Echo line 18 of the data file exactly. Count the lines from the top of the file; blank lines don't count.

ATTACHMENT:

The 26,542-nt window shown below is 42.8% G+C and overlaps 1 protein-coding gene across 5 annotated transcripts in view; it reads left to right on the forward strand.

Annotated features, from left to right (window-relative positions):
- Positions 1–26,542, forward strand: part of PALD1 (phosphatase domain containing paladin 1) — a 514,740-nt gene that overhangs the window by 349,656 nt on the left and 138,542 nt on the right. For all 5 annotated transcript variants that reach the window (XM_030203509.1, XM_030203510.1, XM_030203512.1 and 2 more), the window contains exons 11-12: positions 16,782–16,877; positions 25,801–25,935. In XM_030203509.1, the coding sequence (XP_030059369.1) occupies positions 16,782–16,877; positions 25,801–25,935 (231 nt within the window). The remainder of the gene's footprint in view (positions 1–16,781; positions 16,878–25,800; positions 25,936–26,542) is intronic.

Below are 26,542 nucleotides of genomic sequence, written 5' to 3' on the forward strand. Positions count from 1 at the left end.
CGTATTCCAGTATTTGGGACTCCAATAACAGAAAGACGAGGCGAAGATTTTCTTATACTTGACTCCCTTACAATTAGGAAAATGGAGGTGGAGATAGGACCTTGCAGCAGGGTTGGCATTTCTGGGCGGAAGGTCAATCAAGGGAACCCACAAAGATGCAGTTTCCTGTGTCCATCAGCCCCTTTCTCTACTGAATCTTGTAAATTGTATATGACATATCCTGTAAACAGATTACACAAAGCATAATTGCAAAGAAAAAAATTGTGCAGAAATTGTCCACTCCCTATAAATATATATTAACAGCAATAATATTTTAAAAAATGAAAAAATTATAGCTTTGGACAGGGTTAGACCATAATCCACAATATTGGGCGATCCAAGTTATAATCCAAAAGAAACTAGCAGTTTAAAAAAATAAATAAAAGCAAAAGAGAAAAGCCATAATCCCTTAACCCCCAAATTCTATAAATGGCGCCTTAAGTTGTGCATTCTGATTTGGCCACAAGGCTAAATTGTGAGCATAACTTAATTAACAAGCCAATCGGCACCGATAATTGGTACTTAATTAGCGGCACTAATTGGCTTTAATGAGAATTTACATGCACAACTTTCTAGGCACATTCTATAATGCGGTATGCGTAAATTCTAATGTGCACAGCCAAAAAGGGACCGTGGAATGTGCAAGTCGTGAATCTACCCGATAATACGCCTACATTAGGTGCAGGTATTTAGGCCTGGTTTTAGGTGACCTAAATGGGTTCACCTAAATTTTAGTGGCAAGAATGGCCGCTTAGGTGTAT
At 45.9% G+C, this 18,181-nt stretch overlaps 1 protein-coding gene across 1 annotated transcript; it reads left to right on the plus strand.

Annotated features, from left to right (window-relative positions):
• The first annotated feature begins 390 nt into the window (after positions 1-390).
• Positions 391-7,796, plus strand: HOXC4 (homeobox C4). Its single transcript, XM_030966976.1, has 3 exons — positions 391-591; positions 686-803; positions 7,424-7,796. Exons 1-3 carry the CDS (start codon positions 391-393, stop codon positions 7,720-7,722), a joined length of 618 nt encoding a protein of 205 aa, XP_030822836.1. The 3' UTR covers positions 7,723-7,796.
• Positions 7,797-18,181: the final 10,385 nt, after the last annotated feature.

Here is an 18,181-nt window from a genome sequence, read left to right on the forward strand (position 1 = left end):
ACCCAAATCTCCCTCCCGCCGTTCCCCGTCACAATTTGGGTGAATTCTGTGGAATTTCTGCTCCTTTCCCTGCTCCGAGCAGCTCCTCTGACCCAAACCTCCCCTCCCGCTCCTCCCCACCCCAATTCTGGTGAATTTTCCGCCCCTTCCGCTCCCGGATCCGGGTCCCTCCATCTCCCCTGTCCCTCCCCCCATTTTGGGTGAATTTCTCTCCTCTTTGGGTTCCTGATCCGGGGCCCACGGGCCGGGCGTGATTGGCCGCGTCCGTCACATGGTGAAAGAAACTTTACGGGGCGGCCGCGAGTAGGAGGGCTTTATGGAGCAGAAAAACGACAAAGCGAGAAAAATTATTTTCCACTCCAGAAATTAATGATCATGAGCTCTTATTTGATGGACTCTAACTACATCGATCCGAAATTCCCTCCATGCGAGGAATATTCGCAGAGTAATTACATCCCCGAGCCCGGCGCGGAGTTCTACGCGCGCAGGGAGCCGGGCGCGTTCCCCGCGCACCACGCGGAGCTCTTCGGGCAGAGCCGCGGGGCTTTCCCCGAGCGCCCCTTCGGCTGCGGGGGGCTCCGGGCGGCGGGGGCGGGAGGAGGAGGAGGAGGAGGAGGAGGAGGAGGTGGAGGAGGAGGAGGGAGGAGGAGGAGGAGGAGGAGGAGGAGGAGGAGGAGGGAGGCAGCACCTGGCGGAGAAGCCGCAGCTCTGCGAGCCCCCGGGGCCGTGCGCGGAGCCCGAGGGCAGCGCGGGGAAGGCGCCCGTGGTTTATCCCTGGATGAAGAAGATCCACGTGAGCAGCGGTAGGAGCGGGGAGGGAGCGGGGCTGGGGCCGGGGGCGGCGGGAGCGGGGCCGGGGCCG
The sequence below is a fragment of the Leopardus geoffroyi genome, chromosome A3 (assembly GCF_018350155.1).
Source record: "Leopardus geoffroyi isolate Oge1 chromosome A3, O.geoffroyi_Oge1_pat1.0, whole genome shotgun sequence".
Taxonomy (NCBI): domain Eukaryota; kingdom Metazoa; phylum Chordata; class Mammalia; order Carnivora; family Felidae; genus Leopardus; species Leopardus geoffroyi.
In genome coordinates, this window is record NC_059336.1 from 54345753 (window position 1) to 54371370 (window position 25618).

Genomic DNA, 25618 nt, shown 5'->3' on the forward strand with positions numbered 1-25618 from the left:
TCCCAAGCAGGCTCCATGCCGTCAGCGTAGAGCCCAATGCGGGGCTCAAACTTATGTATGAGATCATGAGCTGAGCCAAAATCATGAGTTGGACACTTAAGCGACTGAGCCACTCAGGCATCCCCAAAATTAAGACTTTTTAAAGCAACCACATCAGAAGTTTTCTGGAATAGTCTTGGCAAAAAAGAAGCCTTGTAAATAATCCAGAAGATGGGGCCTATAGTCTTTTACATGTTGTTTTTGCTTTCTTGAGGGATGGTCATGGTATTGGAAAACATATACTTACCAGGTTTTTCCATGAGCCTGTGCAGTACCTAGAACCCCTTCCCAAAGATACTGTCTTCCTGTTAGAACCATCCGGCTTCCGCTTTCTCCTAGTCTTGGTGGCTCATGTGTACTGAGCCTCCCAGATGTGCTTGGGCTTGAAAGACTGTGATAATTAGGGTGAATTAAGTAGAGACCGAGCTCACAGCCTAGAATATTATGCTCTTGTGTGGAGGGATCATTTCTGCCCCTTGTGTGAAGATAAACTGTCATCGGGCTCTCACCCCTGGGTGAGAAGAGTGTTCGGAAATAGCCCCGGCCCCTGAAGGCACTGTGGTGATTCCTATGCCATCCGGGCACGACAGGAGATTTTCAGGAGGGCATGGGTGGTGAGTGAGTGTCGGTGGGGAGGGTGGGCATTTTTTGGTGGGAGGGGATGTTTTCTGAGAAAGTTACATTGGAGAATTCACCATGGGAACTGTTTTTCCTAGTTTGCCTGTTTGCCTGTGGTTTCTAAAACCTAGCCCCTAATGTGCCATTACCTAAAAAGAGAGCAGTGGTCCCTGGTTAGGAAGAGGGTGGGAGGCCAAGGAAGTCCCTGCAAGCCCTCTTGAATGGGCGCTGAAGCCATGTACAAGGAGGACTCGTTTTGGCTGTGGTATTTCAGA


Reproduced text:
TCCCAAGCAGGCTCCATGCCGTCAGCGTAGAGCCCAATGCGGGGCTCAAACTTATGTATGAGATCATGAGCTGAGCCAAAATCATGAGTTGGACACTTAAGCGACTGAGCCACTCAGGCATCCCCAAAATTAAGACTTTTTAAAGCAACCACATCAGAAGTTTTCTGGAATAGTCTTGGCAAAAAAGAAGCCTTGTAAATAATCCAGAAGATGGGGCCTATAGTCTTTTACATGTTGTTTTTGCTTTCTTGAGGGATGGTCATGGTATTGGAAAACATATACTTACCAGGTTTTTCCATGAGCCTGTGCAGTACCTAGAACCCCTTCCCAAAGATACTGTCTTCCTGTTAGAACCATCCGGCTTCCGCTTTCTCCTAGTCTTGGTGGCTCATGTGTACTGAGCCTCCCAGATGTGCTTGGGCTTGAAAGACTGTGATAATTAGGGTGAATTAAGTAGAGACCGAGCTCACAGCCTAGAATATTATGCTCTTGTGTGGAGGGATCATTTCTGCCCCTTGTGTGAAGATAAACTGTCATCGGGCTCTCACCCCTGGGTGAGAAGAGTGTTCGGAAATAGCCCCGGCCCCTGAAGGCACTGTGGTGATTCCTATGCCATCCGGGCACGACAGGAGATTTTCAGGAGGGCATGGGTGGTGAGTGAGTGTCGGTGGGGAGGGTGGGCATTTTTTGGTGGGAGGGGATGTTTTCTGAGAAAGTTACATTGGAGAATTCACCATGGGAACTGTTTTTCCTAGTTTGCCTGTTTGCCTGTGGTTTCTAAAACCTAGCCCCTAATGTGCCATTACCTAAAAAGAGAGCAGTGGTCCCTGGTTAGGAAGAGGGTGGGAGGCCAAGGAAGTCCCTGCAAGCCCTCTTGAATGGGCGCTGAAGCCATGTACAAGGAGGACTCGTTTTGGCTGTGGTATTTCAGA